Stickup Kid

The Sincerest Form Of Flattery

Written by: TL on 19/04/2012 15:22:17

Why hello there - do you like pop-punk? Do you like it all fast as hell and raw the way bands like Lifetime and Daggermouth have played it? Then let me tell you, you need to become a fan of California quartet Stickup Kid, and listen to their album "The Sincerest Form Of Flattery", right this instance. It is really that simple, for as the album title suggests, these guys play blazing fast, fuzzy, frenetic pop-punk only very shortly removed from the type you might have heard from Lifetime or Daggermouth and that of course, is pretty awesome. Stickup Kid's own twist on the style makes it even better however, as they display perfect understanding for when to disrupt the tempo and break into short, poppy, anthemic breaks, often squeezing in catchy lyrics for extra effect.

Furthermore, racing through this album, punk-rock aficionados are also likely to notice that Daggermouth and Lifetime aren't the only bands Stickup Kid have listened to and gotten inspired by. A track like "Louisville" for instance, employs guitar harmonies that keep reminding me of Piebald, and while the vocals at many occasions bring old Millencolin to mind, album highlight "You're Killing Me Smalls" - a track that just flows and shifts perfectly by the way - has singing and melodies that almost hint a little of Anthony Raneri and Bayside. Those are just a few of the references I've managed to pick up as the album has raced past me, back and forth, over and over, at reckless speed, and I'm sure more seasoned punk-rock fans than I can find an even deeper treasure trove of details to appreciate.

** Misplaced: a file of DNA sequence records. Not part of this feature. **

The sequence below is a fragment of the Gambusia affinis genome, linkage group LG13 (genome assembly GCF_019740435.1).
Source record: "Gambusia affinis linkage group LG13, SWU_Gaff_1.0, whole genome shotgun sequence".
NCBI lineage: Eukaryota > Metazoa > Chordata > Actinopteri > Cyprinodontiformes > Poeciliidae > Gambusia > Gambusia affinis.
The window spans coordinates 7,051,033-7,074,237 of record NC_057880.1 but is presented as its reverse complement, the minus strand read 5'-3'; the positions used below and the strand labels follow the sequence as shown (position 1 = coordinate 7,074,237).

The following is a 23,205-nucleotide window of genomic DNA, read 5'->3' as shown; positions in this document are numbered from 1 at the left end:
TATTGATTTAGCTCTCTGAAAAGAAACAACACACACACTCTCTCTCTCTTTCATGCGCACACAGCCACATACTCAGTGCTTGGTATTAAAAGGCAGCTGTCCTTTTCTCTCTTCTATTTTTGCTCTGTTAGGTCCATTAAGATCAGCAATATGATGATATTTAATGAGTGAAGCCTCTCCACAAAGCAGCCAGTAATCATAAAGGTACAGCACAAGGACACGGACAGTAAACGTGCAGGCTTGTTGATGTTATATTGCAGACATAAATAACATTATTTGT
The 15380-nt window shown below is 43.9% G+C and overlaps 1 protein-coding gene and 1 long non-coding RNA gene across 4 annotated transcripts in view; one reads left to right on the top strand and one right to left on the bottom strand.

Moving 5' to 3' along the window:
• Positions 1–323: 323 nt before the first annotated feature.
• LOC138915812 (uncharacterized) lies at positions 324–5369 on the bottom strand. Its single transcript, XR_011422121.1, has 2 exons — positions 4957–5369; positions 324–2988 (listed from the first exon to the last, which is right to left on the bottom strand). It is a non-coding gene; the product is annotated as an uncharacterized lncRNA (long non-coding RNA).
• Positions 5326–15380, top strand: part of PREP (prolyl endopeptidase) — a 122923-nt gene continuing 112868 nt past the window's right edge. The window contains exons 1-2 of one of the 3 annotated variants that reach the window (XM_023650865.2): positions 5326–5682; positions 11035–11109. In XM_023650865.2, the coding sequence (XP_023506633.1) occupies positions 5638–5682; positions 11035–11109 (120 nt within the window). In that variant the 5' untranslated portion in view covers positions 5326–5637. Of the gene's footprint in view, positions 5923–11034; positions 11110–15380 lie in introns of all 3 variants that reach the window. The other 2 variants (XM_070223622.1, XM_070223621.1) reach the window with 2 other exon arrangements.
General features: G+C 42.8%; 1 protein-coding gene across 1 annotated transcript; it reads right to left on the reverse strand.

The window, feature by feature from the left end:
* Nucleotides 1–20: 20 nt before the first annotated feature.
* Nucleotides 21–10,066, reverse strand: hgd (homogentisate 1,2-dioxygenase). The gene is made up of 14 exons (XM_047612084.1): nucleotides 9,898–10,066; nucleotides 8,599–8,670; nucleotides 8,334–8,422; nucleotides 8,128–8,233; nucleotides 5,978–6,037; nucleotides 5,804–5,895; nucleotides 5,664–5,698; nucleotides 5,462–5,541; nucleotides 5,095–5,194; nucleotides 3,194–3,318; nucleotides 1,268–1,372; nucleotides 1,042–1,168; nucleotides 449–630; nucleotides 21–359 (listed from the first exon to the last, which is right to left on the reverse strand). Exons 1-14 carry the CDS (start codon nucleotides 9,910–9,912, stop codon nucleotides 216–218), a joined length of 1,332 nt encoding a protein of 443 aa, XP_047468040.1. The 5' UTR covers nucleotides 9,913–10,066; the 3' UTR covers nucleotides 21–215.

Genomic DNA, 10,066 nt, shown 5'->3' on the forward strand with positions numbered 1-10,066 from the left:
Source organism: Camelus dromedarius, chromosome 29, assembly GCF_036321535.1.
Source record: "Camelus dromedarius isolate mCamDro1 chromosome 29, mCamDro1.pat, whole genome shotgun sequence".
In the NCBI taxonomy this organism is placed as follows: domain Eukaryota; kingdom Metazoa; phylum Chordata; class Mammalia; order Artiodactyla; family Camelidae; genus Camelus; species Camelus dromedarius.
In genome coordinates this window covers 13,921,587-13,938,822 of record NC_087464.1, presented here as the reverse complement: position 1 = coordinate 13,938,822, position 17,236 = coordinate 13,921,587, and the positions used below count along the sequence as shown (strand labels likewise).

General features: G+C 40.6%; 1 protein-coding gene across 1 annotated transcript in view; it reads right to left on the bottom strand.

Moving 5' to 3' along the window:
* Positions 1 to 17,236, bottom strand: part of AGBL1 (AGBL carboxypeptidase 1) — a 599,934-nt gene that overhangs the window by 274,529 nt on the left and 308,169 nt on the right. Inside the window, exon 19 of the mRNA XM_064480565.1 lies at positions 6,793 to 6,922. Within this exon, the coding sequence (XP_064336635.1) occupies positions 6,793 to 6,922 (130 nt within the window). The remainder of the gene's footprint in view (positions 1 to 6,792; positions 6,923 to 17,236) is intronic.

However, even for those who aren't deeply engorged in the scene already, "The Sincerest Form Of Flattery" should prove a damn good listen, qua its simultaneous display of boundless energy and a dynamic tightness I haven't often heard in punk-rock. That and the fact that the contrast, between parts that are fast as fuck and parts that are slightly more poppy or emo or anthemic, is worked to perfection. This severely undermines any complaints one might have, about the lacking diversity across the album, or about the resistance against repeating refrains often enough to make individual songs recognisable via conventional methods. The ride through the album is simply too exhilarating, and to put it as directly as I can, I'd much rather just complain that "The Sincerest Form Of Flattery" - at a mere 25 minutes of length - is over much too soon!


Download: You're Killing Me Smalls, The Oceanwalker, Louisville, See! Even Billy Idol Gets It!
For The Fans Of: Lifetime, Daggermouth, Caleb Lionheart, Set Your Goals, faster Millencolin songs

Release Date 19.04.2011
Panic Records

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